Figure 3 illustrates the loss of resolution with the various Y-STR marker sets in relation to the maximal male lineage differentiation as obtained with the most informative 25 of all 67 Y-STRs studied. Loss of resolution obtained with the minimal set of ssY-STRs ranged from zero (three markers) for Oceania to 11.8% (three markers) for Native Americans; from zero in Oceania (three markers) and North Africa (seven markers) to 10.4% in the Middle East (eight markers) for the minimal set of the Yfiler markers; from zero in Oceania (three markers) to 20.8% in the Middle East (seven markers) for the minimal set of the PPY markers; and from 6.3% in Oceania (three markers) to 25% in North Africa (six markers) for the minimal set of the MH markers. We found that the highest possible haplotype resolution usually decreased with decreasing numbers of markers initially considered in the marker sets (Figure 1), and, consequently, loss of resolution increased (Figure 3), both in the global as well as the regional datasets. This may be expected as more markers considered initially provide more possibilities to find the minimal number with maximal resolution, but again demonstrates the limitation of the commonly-used Y-STR sets. Exceptions were Oceania where the highest possible haplotype resolution was obtained with all minimal markers sets (except for MH); North Africa as well as in Native Americans, where the highest possible haplotype resolution provided by the minimal set of Yfiler markers was higher than that obtained with the minimal set of ssY-STRs; and again in Native Americans where the same maximal haplotype resolution was obtained with the minimal sets of PPY and MH markers. We also found that the minimal number of Y-STRs needed to reach highest possible haplotype resolution usually decreased with decreasing numbers of markers initially included in the marker sets, although some exceptions were observed (Figure 2). Most notable were the findings in Oceania, where only three Y-STRs from all five sets (although not always the same ones) were sufficient to provide maximal possible haplotype resolution, which additionally was identical for four of the five sets. This can be explained by strong bottleneck / founder effects in the regional population history and can be additionally influenced by the low sample size of 16 individuals from the two populations analysed.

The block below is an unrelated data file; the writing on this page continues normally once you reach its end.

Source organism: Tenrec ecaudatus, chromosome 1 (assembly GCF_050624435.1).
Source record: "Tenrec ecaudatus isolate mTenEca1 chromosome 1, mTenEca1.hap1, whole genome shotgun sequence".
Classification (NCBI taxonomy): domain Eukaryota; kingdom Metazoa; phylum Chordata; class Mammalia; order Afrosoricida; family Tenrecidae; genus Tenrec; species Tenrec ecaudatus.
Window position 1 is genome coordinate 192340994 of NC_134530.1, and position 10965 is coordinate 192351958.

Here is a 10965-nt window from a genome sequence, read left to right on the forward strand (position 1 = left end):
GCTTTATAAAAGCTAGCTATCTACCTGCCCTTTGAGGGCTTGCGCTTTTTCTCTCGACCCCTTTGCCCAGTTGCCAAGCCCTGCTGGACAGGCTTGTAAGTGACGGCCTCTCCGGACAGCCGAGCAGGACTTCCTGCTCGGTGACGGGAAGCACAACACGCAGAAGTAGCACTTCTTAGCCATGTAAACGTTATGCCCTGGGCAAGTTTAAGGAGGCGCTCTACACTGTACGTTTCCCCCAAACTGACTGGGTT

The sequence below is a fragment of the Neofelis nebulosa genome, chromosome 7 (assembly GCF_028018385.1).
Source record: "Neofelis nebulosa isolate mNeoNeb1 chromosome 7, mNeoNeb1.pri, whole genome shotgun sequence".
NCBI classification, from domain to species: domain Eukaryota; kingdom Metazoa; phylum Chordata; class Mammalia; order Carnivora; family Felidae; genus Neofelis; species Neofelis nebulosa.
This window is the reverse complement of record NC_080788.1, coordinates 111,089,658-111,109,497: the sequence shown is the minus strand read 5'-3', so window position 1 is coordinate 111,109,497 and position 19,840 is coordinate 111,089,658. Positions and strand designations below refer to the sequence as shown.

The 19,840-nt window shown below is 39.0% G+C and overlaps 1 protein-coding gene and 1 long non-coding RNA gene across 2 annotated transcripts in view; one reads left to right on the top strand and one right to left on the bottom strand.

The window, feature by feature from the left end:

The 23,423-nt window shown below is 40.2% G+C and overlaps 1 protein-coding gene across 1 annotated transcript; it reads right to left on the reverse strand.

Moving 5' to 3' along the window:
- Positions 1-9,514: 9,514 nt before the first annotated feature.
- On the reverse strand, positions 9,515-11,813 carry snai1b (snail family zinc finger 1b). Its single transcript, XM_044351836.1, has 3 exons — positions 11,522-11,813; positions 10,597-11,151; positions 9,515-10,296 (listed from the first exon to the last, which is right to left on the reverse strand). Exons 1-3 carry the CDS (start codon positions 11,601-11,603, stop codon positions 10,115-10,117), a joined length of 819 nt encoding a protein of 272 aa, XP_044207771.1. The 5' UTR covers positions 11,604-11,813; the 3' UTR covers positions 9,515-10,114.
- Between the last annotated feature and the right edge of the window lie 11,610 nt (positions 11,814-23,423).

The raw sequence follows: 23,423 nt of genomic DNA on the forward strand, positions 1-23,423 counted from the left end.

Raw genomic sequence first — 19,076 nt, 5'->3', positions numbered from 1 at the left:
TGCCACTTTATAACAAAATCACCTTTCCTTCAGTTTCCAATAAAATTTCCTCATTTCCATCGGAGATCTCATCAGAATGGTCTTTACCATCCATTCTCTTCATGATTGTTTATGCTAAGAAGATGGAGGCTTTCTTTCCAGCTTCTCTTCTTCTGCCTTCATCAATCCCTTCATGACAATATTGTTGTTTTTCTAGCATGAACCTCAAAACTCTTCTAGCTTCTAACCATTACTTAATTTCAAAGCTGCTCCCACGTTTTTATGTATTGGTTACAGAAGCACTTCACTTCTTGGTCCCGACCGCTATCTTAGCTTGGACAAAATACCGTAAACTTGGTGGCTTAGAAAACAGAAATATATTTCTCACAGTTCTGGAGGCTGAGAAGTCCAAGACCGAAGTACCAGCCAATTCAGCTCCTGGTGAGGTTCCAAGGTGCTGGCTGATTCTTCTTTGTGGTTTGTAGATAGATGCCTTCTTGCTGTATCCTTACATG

Furthermore, we investigated how many and which of the Y-STRs from the five marker sets were most informative for maximizing male lineage differentiation in the global and regional datasets (Table 2, Figure 2, Supplementary Table S2). From the 67 Y-STRs, three (Oceania) to 26 (South Asia) were needed to reach maximal resolution in the regional datasets, compared with the 25 best markers that provided maximal resolution in the global dataset. Highest possible differentiation was reached with three (Oceania) to 15 (South Asia) ssY-STR markers compared with the 25 best ssY-STRs that achieved highest possible resolution in the global dataset. Of the 17 Yfiler markers, between three (Oceania) and 12 (South Asia) were needed for the highest possible resolution (15 markers were needed in the global analysis), as well as between three (Oceania) and 10 (South Asia) for the 12 PPY markers (all 12 markers were also needed in the global analysis), and between three (Oceania) and all nine (Europe) for the MH markers (all nine markers were also needed in the global analysis).